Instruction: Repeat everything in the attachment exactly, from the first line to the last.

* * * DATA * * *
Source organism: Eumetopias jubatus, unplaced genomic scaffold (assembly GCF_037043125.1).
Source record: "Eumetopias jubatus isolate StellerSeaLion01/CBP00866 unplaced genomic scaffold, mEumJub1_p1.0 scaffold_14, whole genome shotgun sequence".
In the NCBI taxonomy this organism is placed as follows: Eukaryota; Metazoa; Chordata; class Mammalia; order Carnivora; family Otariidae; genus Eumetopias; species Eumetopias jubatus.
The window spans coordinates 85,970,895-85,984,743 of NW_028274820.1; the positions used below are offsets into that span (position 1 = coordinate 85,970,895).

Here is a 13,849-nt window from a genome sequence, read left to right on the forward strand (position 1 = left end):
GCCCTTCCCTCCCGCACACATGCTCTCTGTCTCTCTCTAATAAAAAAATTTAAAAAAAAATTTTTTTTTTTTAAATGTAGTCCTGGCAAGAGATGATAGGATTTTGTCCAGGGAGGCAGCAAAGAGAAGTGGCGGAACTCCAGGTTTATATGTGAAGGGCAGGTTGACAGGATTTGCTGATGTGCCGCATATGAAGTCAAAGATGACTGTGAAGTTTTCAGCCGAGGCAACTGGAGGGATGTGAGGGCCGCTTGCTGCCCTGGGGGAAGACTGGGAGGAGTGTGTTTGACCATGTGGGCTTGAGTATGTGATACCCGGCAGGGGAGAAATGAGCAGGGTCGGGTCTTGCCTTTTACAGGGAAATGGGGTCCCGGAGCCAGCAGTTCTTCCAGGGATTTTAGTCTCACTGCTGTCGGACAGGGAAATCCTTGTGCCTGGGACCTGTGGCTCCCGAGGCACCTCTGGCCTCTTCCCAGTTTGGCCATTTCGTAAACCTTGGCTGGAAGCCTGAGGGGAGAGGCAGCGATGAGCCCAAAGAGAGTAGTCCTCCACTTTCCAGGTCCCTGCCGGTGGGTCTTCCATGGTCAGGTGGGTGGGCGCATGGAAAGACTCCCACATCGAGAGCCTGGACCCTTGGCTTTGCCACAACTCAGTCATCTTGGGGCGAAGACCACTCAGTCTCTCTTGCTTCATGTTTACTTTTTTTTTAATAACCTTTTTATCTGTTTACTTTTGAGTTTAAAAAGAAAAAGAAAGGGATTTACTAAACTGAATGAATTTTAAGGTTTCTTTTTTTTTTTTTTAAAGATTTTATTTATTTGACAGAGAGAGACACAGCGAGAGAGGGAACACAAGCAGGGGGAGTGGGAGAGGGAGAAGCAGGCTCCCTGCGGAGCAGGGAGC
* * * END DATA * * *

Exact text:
Source organism: Eumetopias jubatus, unplaced genomic scaffold (assembly GCF_037043125.1).
Source record: "Eumetopias jubatus isolate StellerSeaLion01/CBP00866 unplaced genomic scaffold, mEumJub1_p1.0 scaffold_14, whole genome shotgun sequence".
In the NCBI taxonomy this organism is placed as follows: Eukaryota; Metazoa; Chordata; class Mammalia; order Carnivora; family Otariidae; genus Eumetopias; species Eumetopias jubatus.
The window spans coordinates 85,970,895-85,984,743 of NW_028274820.1; the positions used below are offsets into that span (position 1 = coordinate 85,970,895).

Here is a 13,849-nt window from a genome sequence, read left to right on the forward strand (position 1 = left end):
GCCCTTCCCTCCCGCACACATGCTCTCTGTCTCTCTCTAATAAAAAAATTTAAAAAAAAATTTTTTTTTTTTAAATGTAGTCCTGGCAAGAGATGATAGGATTTTGTCCAGGGAGGCAGCAAAGAGAAGTGGCGGAACTCCAGGTTTATATGTGAAGGGCAGGTTGACAGGATTTGCTGATGTGCCGCATATGAAGTCAAAGATGACTGTGAAGTTTTCAGCCGAGGCAACTGGAGGGATGTGAGGGCCGCTTGCTGCCCTGGGGGAAGACTGGGAGGAGTGTGTTTGACCATGTGGGCTTGAGTATGTGATACCCGGCAGGGGAGAAATGAGCAGGGTCGGGTCTTGCCTTTTACAGGGAAATGGGGTCCCGGAGCCAGCAGTTCTTCCAGGGATTTTAGTCTCACTGCTGTCGGACAGGGAAATCCTTGTGCCTGGGACCTGTGGCTCCCGAGGCACCTCTGGCCTCTTCCCAGTTTGGCCATTTCGTAAACCTTGGCTGGAAGCCTGAGGGGAGAGGCAGCGATGAGCCCAAAGAGAGTAGTCCTCCACTTTCCAGGTCCCTGCCGGTGGGTCTTCCATGGTCAGGTGGGTGGGCGCATGGAAAGACTCCCACATCGAGAGCCTGGACCCTTGGCTTTGCCACAACTCAGTCATCTTGGGGCGAAGACCACTCAGTCTCTCTTGCTTCATGTTTACTTTTTTTTTAATAACCTTTTTATCTGTTTACTTTTGAGTTTAAAAAGAAAAAGAAAGGGATTTACTAAACTGAATGAATTTTAAGGTTTCTTTTTTTTTTTTTTAAAGATTTTATTTATTTGACAGAGAGAGACACAGCGAGAGAGGGAACACAAGCAGGGGGAGTGGGAGAGGGAGAAGCAGGCTCCCTGCGGAGCAGGGAGC